ISO Settings

Understanding Your Camera’s ISO Settings

 

ISO Settings

In part two of learning your camera’s settings we’re going to explore your ISO settings. (If you missed part one, ‘Understanding Aperture Settings’ you can find it here. Like aperture and shutter speed, ISO is one of the three pillars of the ‘exposure triangle’. So far, we’ve learned that aperture affects exposure by adjusting the opening in the lens. Your Camera’s ISO settings affects exposure by adjusting the light sensitivity of the camera’s digital sensor. By adjusting sensitivity of the sensor, ISO determines how exposed or how bright an image becomes.

ISO Defined

Before we get in to the technical details we need to define ISO. The acronym ISO stands for International Standards Organization. ISO represents the industry standard for the sensitivity of emulsion-based film. ISO film ranges from 100 to 1600, with 100 ISO being the least light sensitive and 1600 ISO being very light sensitive. In film photography, lower ISO film such as 100 or 200 should be used for normal daylight photography. More sensitive film with higher ISO numbers should be used in low light settings.

ISO for Digital Cameras

In digital cameras, ISO sensitivity is the measure of the digital sensor’s ability to capture available light. Digital cameras convert light exposed to the image sensor into an electrical signal for processing. ISO sensitivity adjusts by amplifying the signal. Your digital camera’s ISO range will generally start at 100, then double to 200, 400, 600… until it reaches the top of your camera’s range.

 

ISO Camera Settings
Photo credit: https://digital-photography-school.com/use-program-mode-set-iso/

ISO Basics

In basic terms, ISO settings will brighten or darken a photo. Each ISO increase will double the amount of exposure and brightness of your photo. If you’re using your camera in full auto mode, your camera will choose the best ISO settings for the lighting conditions. By putting your camera in manual mode you’ll be able to control the exposure level of your image yourself. The best way to show ISO setting differences is through photos.

ISO Setting differences
Photo Credit: https://washingtonphotosafari.com/news/tips_from_the_expert_iso_settings

ISO and Image Quality

Because it brightens your picture, higher ISO settings are great for low light conditions. The trade off for higher ISO light sensitivity is noise. Digital noise is tiny dots or specks of color in the image that are generated when the image sensors’ sensitivity is amplified to read more light . A photo taken at too high an ISO setting will show digital noise that will give your image a spotty, grainy look. The higher the ISO setting, the more noise you may introduce.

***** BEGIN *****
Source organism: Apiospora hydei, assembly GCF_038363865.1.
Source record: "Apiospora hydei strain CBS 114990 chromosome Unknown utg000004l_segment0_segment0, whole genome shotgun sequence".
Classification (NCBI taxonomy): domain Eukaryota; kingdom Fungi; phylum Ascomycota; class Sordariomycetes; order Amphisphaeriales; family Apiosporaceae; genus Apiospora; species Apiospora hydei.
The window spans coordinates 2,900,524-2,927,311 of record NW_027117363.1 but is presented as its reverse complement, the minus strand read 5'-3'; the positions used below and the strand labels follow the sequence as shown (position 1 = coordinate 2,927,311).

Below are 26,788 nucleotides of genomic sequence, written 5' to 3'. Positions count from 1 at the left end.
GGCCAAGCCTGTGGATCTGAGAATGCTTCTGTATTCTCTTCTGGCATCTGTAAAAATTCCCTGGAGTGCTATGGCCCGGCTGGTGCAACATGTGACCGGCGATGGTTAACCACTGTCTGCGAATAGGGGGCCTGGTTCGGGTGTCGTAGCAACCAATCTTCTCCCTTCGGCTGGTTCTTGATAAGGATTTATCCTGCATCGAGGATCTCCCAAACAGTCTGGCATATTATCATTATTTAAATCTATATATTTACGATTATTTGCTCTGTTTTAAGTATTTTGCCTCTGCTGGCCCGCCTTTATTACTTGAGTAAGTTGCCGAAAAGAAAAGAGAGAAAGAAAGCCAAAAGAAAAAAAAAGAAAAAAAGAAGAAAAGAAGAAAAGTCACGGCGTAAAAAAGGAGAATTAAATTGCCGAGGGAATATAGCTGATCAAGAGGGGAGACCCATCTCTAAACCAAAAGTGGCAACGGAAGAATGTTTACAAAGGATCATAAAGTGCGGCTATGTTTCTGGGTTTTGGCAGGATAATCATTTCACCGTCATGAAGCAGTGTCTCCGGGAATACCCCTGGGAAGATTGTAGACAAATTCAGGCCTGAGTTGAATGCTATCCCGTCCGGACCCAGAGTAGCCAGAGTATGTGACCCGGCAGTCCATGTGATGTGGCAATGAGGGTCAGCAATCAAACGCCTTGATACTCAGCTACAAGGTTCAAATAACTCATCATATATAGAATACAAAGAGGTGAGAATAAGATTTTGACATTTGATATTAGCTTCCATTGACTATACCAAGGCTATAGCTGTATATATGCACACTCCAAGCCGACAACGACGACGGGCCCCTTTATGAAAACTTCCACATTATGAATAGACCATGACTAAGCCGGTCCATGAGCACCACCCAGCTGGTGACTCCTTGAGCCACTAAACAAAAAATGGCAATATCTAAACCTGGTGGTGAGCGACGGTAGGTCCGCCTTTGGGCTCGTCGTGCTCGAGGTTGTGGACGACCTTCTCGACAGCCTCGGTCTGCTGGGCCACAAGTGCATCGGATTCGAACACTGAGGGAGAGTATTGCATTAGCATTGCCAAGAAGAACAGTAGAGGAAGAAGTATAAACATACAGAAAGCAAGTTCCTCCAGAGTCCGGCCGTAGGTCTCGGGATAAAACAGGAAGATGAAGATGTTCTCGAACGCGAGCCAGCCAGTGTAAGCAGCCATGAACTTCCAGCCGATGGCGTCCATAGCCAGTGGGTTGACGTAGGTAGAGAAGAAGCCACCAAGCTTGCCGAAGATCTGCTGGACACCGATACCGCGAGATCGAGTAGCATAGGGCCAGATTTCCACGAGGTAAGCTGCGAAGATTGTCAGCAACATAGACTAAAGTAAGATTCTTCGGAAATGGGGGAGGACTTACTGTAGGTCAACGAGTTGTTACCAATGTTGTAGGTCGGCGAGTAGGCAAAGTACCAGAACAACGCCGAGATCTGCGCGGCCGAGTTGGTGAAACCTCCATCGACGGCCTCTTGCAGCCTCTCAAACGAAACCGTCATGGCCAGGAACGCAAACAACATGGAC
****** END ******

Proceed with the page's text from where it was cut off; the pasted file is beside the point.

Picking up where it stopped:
Base ISO Settings

Your digital camera comes with a base ISO setting which is your camera’s lowest ISO setting. Most digital cameras have a base setting of 100. Omit picture quality, it’s best to try to stick to your base ISO, or the lowest ISO setting possible for the lighting conditions. Unfortunately, there’s no set rule to where on the ISO spectrum image quality begins to drop. It depends on the individual camera and how the digital sensor handles noise. Generally speaking, more high-end cameras will produce less noise at higher ISO settings.

Digital Noise at Higher ISO Settings
Digital Noise at Higher ISO Settings

ISO User Tips

When shooting with a tripod, use your base ISO setting and adjust your aperture and shutter speed instead. Because you don’t have to worry about hand shake when using a tripod, you’re able to compensate for lower light by using a slower shutter speed instead. By doing so you’ll ensure there is the least amount of digital noise in your image as possible.
 
If you’re shooting handheld in low light settings, you’ll want a faster shutter speed to avoid hand shake. This would be when you would use a higher ISO setting to compensate for low light.

Just Remember…

For ISO settings, you only need to remember a few things. A higher ISO number requires less light to get a properly exposed image. Too high of an ISO setting will give you a noisy, grainy image. It’s always a trade-off between better exposure and image quality. Use the lowest ISO setting possible to get the best possible image quality.

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